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There’s a new Yayoi Kusama and it’s inspired by snails

The Footprints of Life exhibit will be the Japanese artist’s first Hawaiian exhibition, and is inspired by a near-extinct species of snails

Just a week after footage of Adele singing in a Yayoi Kusama infinity mirrored room emerged online, the Japanese-born, Tokyo-based artist is in the headlines again.

Kusama has debuted her first-ever Hawaiian installation, which will be opening this week ahead of pring’s Honolulu Biennial. Footprints of Life comprises a 15-piece installation that resembles kahuli tree snails, bedecked with Kusama’s trademark polka-dot print in pink and white. Kahuli tree snails were once plentiful in Hawaii, but almost became extinct after being collected to make the lei garlands associated with the Pacific island chain.

In an interview with the New York Times, Kusama said that, although she had never visited Hawaii, it was “the place I have been admiring at a distance… I think it dynamically stimulates my dreams, and I am eager to absorb Hawaii’s beauty fully into my mind.” She went on to explain the significance of the exhibition’s use of her characteristic polka dots. “The polka dot has the form of the moon, which is soft, round, peaceful and feminine. Polka dots never stay alone, but, like people, they seek company.”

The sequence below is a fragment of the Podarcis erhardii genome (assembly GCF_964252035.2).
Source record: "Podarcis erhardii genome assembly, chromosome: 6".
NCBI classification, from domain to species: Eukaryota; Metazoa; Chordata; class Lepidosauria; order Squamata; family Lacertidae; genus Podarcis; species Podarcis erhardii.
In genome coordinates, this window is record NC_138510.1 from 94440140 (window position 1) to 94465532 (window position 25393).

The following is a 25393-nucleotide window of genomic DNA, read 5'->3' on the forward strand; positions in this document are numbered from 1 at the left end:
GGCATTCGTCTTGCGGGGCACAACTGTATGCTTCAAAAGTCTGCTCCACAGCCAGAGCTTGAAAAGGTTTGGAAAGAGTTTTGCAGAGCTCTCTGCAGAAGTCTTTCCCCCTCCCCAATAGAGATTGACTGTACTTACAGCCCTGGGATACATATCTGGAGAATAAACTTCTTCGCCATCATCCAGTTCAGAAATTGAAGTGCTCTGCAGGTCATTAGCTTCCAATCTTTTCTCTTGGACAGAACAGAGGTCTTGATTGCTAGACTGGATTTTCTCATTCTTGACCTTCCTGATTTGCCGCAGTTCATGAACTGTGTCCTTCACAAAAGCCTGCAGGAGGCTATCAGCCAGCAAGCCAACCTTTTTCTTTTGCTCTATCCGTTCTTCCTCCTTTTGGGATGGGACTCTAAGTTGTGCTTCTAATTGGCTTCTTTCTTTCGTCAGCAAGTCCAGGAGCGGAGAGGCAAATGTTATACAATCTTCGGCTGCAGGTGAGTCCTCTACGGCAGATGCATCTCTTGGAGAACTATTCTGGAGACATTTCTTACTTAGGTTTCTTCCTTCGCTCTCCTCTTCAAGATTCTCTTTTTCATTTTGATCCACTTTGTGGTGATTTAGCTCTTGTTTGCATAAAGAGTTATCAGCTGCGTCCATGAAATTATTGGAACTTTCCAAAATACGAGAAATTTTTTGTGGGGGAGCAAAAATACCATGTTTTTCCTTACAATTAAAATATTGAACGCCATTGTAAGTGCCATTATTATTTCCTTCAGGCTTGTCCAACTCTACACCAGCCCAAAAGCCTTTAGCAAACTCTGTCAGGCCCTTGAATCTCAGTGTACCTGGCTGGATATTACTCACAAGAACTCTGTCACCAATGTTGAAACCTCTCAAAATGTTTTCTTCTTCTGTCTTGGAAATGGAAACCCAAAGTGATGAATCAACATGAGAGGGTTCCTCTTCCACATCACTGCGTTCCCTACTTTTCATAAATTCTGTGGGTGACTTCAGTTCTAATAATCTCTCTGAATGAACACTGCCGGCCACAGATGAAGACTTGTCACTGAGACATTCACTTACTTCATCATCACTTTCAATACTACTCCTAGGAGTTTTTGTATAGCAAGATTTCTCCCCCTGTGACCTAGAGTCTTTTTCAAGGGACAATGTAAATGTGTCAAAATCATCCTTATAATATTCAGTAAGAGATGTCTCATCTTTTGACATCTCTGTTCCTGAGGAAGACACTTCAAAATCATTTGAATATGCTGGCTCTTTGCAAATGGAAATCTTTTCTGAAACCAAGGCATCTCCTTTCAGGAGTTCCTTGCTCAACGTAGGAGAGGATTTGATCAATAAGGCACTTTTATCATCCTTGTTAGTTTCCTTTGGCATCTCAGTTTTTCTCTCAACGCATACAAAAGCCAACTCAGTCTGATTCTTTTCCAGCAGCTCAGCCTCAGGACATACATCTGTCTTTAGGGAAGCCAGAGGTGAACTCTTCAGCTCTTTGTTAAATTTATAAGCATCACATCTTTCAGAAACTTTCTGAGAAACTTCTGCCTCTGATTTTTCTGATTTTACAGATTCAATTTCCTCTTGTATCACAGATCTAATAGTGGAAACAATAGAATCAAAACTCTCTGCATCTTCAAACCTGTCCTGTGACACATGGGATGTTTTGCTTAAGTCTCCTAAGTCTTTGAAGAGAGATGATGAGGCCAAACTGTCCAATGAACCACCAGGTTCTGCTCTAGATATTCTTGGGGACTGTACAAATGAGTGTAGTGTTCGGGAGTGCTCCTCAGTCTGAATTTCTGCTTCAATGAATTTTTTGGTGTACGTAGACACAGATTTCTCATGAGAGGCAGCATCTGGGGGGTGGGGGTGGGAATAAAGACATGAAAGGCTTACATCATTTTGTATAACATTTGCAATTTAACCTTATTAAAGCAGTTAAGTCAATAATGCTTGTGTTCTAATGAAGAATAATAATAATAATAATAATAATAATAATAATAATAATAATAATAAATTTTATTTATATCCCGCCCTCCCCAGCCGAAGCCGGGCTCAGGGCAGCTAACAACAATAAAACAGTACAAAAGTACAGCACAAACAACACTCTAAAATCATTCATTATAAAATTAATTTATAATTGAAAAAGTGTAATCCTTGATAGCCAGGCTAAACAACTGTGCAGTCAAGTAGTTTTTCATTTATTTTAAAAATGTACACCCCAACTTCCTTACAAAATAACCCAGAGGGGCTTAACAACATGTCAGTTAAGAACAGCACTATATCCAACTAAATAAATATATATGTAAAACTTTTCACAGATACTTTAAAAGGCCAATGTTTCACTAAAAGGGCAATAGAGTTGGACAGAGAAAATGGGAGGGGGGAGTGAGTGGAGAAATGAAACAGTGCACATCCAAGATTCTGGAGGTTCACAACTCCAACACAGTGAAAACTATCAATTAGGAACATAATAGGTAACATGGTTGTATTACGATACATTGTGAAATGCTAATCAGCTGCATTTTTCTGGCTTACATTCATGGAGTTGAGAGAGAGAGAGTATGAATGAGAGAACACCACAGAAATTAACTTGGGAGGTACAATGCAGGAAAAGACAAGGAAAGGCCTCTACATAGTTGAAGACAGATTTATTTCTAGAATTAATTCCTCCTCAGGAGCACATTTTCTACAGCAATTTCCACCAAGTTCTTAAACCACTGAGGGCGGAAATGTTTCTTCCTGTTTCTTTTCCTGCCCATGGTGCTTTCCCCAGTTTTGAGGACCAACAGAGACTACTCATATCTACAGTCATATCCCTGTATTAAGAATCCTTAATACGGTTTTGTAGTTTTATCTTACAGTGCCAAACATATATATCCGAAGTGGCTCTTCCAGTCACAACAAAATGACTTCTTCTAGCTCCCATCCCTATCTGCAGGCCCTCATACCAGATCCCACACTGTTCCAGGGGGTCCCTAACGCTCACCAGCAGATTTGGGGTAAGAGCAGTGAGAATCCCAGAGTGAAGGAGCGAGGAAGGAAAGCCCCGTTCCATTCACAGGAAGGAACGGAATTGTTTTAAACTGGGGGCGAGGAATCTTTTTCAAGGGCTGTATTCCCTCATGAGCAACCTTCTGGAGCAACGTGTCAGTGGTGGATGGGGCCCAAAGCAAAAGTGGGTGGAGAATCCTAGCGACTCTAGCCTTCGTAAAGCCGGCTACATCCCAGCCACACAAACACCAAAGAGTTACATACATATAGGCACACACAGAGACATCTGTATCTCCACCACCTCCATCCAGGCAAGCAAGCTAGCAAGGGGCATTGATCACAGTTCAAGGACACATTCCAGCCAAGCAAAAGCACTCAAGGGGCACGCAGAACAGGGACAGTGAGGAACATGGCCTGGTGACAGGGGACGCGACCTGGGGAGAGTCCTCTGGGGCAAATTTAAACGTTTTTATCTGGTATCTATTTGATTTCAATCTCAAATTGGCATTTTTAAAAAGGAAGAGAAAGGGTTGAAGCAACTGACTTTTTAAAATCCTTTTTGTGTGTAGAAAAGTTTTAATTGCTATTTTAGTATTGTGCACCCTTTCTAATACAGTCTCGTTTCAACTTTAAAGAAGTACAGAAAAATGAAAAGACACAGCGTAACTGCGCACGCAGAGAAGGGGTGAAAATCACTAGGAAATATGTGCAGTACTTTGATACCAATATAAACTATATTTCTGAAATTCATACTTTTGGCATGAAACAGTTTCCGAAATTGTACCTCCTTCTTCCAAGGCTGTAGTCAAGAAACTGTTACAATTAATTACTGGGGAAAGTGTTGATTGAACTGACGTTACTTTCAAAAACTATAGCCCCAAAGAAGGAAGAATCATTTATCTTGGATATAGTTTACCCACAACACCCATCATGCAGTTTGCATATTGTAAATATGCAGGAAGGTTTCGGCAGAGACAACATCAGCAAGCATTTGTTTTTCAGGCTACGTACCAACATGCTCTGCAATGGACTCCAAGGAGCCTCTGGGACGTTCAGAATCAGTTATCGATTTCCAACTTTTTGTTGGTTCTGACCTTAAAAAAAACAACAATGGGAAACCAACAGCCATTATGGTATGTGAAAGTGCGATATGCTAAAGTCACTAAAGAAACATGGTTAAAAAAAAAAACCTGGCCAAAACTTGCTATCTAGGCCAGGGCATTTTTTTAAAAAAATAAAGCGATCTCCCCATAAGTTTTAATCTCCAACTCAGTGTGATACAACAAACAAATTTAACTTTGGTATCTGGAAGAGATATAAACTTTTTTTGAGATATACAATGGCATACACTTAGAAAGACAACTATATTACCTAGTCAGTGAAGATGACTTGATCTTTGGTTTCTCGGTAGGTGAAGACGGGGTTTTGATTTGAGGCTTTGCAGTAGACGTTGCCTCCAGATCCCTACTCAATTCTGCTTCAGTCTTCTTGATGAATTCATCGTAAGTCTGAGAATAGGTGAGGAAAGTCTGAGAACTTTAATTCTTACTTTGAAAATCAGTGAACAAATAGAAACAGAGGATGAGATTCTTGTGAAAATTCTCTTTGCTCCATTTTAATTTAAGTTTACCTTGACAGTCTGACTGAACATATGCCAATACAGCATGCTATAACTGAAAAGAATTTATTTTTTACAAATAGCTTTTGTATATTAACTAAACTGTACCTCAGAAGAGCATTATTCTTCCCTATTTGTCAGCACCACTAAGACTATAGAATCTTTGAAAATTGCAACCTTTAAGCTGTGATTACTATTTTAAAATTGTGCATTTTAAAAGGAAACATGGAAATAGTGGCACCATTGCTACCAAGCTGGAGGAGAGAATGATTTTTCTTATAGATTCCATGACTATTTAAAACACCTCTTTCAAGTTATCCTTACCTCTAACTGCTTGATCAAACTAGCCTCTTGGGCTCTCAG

Kusama’s work frequently interrogates the relationship between human beings and nature. According to the official materials for the installation, “black-spotted, pink shapes are meant to symbolise the energy of life and harmony between art and the environment.”

If you’re a Dazed reader who happens to live in Honolulu, the exhibition opens tomorrow – for those in less exotic climes, we’ll just have to hope that Kusama turns her prolific hand closer to home next.